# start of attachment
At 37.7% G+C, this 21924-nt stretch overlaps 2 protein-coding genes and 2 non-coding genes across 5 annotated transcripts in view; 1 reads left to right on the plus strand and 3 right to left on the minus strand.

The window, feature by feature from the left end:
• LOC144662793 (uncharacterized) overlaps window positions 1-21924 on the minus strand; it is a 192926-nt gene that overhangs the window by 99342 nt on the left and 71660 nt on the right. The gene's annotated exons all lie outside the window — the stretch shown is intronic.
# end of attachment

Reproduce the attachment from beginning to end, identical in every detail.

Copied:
At 37.7% G+C, this 21924-nt stretch overlaps 2 protein-coding genes and 2 non-coding genes across 5 annotated transcripts in view; 1 reads left to right on the plus strand and 3 right to left on the minus strand.

The window, feature by feature from the left end:
• LOC144662793 (uncharacterized) overlaps window positions 1-21924 on the minus strand; it is a 192926-nt gene that overhangs the window by 99342 nt on the left and 71660 nt on the right. The gene's annotated exons all lie outside the window — the stretch shown is intronic.